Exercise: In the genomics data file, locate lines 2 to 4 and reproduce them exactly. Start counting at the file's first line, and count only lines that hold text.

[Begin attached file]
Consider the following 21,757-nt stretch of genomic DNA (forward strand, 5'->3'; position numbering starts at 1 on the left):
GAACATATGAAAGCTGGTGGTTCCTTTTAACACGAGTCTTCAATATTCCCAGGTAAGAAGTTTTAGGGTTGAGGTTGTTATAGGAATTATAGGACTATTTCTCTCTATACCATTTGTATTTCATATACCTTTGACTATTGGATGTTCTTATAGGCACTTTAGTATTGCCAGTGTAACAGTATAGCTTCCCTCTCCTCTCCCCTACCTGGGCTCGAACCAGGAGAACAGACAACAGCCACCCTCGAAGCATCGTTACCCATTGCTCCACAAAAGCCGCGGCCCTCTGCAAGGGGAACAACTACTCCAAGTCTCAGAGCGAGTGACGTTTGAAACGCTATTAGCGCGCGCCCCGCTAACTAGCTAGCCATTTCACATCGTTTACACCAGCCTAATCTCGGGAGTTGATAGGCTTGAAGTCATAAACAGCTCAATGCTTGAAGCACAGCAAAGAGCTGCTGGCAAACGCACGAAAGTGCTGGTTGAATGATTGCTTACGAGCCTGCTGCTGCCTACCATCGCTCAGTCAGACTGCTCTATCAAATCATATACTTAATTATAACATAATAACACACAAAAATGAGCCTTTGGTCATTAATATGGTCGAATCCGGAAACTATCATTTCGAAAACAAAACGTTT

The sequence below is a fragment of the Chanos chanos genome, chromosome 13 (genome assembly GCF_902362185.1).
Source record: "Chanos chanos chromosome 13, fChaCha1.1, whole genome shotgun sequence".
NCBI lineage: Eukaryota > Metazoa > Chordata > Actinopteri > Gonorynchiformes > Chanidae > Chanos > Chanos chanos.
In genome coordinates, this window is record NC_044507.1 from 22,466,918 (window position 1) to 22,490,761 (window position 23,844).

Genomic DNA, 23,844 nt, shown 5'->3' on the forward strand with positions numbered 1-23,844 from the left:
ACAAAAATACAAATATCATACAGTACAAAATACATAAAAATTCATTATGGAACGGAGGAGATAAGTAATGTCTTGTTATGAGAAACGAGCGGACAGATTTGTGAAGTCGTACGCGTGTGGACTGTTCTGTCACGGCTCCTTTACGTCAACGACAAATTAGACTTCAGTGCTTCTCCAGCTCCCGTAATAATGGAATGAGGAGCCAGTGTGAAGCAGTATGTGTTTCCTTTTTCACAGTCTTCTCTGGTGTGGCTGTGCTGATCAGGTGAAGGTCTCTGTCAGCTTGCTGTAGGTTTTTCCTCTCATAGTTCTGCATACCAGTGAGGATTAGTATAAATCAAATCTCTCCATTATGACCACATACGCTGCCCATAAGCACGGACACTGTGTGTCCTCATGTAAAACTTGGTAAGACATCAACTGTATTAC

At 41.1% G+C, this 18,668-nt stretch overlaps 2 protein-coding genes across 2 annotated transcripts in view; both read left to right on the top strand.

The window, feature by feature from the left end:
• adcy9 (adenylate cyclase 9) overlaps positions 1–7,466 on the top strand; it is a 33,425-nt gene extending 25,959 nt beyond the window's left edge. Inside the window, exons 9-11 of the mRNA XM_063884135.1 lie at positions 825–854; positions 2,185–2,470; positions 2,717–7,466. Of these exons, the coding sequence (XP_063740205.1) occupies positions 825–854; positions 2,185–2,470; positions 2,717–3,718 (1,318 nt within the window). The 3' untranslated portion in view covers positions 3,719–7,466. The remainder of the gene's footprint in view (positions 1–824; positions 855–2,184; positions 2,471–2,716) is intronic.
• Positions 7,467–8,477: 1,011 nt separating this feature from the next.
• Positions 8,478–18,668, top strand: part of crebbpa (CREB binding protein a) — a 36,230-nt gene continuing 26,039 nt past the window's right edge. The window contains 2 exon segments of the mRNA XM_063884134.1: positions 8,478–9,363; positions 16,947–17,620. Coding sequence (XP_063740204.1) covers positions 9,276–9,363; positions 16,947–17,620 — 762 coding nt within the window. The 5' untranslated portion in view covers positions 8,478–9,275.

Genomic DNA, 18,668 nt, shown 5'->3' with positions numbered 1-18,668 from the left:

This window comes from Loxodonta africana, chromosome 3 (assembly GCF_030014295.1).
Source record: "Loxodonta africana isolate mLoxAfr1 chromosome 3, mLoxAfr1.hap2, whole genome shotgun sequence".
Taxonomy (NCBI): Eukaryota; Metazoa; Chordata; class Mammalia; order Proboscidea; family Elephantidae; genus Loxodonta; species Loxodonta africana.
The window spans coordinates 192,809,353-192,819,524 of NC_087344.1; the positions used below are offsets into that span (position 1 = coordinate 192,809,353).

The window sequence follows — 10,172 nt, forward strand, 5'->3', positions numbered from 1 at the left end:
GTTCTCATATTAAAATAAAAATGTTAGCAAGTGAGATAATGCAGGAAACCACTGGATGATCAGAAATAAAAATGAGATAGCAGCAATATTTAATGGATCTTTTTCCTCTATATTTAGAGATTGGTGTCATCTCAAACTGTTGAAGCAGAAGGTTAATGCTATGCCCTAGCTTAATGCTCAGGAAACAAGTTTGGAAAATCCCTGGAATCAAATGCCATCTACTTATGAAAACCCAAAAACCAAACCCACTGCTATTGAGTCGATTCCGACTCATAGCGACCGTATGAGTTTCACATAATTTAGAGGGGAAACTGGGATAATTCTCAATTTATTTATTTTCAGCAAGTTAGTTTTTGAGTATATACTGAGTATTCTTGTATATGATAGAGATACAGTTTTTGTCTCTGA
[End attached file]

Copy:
GAACATATGAAAGCTGGTGGTTCCTTTTAACACGAGTCTTCAATATTCCCAGGTAAGAAGTTTTAGGGTTGAGGTTGTTATAGGAATTATAGGACTATTTCTCTCTATACCATTTGTATTTCATATACCTTTGACTATTGGATGTTCTTATAGGCACTTTAGTATTGCCAGTGTAACAGTATAGCTTCCCTCTCCTCTCCCCTACCTGGGCTCGAACCAGGAGAACAGACAACAGCCACCCTCGAAGCATCGTTACCCATTGCTCCACAAAAGCCGCGGCCCTCTGCAAGGGGAACAACTACTCCAAGTCTCAGAGCGAGTGACGTTTGAAACGCTATTAGCGCGCGCCCCGCTAACTAGCTAGCCATTTCACATCGTTTACACCAGCCTAATCTCGGGAGTTGATAGGCTTGAAGTCATAAACAGCTCAATGCTTGAAGCACAGCAAAGAGCTGCTGGCAAACGCACGAAAGTGCTGGTTGAATGATTGCTTACGAGCCTGCTGCTGCCTACCATCGCTCAGTCAGACTGCTCTATCAAATCATATACTTAATTATAACATAATAACACACAAAAATGAGCCTTTGGTCATTAATATGGTCGAATCCGGAAACTATCATTTCGAAAACAAAACGTTT

The sequence below is a fragment of the Chanos chanos genome, chromosome 13 (genome assembly GCF_902362185.1).
Source record: "Chanos chanos chromosome 13, fChaCha1.1, whole genome shotgun sequence".